Block Quote not preserved in MultiMarkdown compile

Howdy y’all,

I’m having a hard time getting the Block Quote environment to compile correctly in MultiMarkdown. When I have text in Scrivener marked as a Block Quote, it still comes out in MultiMarkdown without any preceding >, and so the fact that it’s a Block Quote disappears. By contrast, if I put the > in by hand within my text in Scrivener, then the Compile process escapes it: I get \> in the resulting MultiMarkdown, and it’s still not a Block Quote.

I saw this topic with a slightly similar problem. To be honest, I have some Block Quotes with a blue surrounding box, perhaps from material I wrote a while ago. But now when I apply the Block Quote text style, the blue box doesn’t appear anymore. For the text in the blue box, if I put a > within the blue box, the Compile leaves it intact and those come out as Block Quotes in MultiMarkdown. But for my more recent Block Quotes, without the blue box, a preceding > is escaped in Compile and the Block Quote disappears.

So I guess two things are going on:

  1. I can’t get Block Quotes to compile to MultiMarkdown properly; and
  2. I seem to have two different Block Quote environments, even though only the default one appears in the style menu.

Does anyone have any suggestions on what I might do to get this working properly?

Peace out,

Welcome to the forum!

This sounds like it might be formatted in a table. I’m not a Mac person, so I can’t give you the commands, but place your cursor in the text that shows the blue box and look to see if it has table formatting.

Unfortunately I can’t help you with markdown at all. Someone else should chime in shortly…

That’s a good point. But I checked, and it’s clearly a Block Quote environment based on the style menu. My guess, based on the thread I mentioned above, is that the blue-bounded Block Quote environments are holdovers from an earlier version of Scrivener. But I’m really not sure…

I’m using Scrivener for macOS, version 3.3.6.

Thanks for the suggestion!

Peace out,

I wonder if the blue box you are referring to might be that you have Format > Preserve formatting on for those elements.


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The blue box definitely sounds like “Preserve Formatting” (found toward the bottom of the Format menu), but in the meanwhile you describe what it would be like to start a compile Format from scratch, without doing some basic setup to achieve things the built-in formats already have set up (like block quote conversion).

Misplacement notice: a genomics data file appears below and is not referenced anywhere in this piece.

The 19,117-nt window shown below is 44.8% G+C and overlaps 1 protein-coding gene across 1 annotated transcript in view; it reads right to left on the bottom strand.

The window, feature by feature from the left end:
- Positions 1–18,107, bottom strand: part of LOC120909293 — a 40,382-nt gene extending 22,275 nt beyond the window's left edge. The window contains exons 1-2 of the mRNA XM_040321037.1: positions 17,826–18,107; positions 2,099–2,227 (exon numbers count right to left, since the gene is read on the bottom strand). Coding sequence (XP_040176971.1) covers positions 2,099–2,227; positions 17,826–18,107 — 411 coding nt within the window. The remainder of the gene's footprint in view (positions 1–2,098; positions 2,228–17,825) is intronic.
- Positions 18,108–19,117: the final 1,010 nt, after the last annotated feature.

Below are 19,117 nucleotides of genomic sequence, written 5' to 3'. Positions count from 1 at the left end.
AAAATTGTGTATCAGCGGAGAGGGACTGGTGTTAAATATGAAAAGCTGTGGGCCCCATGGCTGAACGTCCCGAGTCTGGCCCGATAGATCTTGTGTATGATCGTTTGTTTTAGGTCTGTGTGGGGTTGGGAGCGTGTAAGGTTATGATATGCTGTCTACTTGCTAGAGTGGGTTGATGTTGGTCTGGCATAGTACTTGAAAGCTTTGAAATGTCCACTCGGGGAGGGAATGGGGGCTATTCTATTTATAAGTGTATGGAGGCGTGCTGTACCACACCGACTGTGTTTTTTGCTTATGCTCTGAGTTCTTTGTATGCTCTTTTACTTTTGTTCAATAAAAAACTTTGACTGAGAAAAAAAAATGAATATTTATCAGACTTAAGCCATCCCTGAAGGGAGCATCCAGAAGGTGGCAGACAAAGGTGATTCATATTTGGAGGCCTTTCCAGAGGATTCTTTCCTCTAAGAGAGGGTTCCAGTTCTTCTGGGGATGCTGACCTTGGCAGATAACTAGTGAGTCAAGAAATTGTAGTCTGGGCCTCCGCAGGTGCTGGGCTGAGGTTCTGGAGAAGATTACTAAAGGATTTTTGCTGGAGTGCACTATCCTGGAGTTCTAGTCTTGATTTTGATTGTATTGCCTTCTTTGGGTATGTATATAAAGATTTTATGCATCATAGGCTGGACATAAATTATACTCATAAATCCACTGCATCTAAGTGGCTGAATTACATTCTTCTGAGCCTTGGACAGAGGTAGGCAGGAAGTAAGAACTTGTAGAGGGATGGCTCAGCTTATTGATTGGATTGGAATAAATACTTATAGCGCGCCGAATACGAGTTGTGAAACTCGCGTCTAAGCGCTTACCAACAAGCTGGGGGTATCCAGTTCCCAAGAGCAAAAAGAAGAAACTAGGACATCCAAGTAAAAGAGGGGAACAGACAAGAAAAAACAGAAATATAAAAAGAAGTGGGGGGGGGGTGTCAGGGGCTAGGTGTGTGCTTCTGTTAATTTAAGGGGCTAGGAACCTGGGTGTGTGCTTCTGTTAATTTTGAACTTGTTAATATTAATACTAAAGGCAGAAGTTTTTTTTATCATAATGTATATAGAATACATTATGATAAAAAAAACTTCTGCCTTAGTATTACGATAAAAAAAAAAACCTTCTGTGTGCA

The “Basic MultiMarkdown” and “Basic Pandoc” starter formats are really vanilla, on purpose. I wouldn’t be shy about considering them similar to “Default”, except that unlike “Default”, they are actually tuned and designed to work for Markdown. One thing they have set up, for example, is wiring some of the basic stock style names to sensible Markdown outputs, like block quotes.

To find where that is on your own, double-click on the compile format you are using in the left sidebar of the main compile overview, and then into the Markdown Options section. For styles to be available here, they must be present in the main Styles list for the format as well.

Next up: it sounds like you have a bad setting turned on for how you want to work. If you want to be able to write with Markdown here and there, you do not want the option turned on to “convert rich text to multimarkdown”. As you have seen, that will escape everything that vaguely resembles Markdown and will generally make using it rather clunky (having to put those blue boxes everywhere by hand, or better yet, a style that achieves similar, and you will note the stock Formats have one for that purpose, which you could add to your project to make use of).

It’s a setting for people that have no clue what it is, no desire to learn it, and want access to LaTeX or whatever. In most cases I would say it’s not the best way to go even if you do fit in the category because it is not very flexible, and there are other ways to do everything it can, piece by piece as you need it, rather than all in one big on/off switch. But for “simple” cases I suppose it is okay.

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Howdy y’all,

Mark, totally right. Thanks! I hadn’t noticed that.

@AmberV, fantastic! Thanks for helping me understand the Markdown compile format. Since > for block quotes is standard in both Markdown and MultiMarkdown, I thought it would be part of the default compile preset. But your description helped me realize what to do: I had to select Scrivener’s Block Quote as an available style in the compile format, and then I had to map that to the MMD block quote environment within the MMD Options in the compile format. I hadn’t understood that two-step process before. Totally awesome.

Seems to work now. Thanks y’all for all the help!

Peace out,


Yup, that’s mainly because the “Default” format, or the one you get that is very close to that when clicking the “New” button doesn’t have any styles declared in it, so there is nothing that can be set up in that special pane. It doesn’t declare styles because most people using them are rich text users, and even declaring a style will change how it looks from the project, which might be unexpected, and would defeat the purpose of these being places you can start from that do very little, something you can build up from, if that is what you want.

Got it. That’s a very helpful explanation. I think your explanation has been incredibly useful for me for understanding the Scrivener compile system, which has always been the toughest part for me to grok.

I appreciate the help.

Peace out,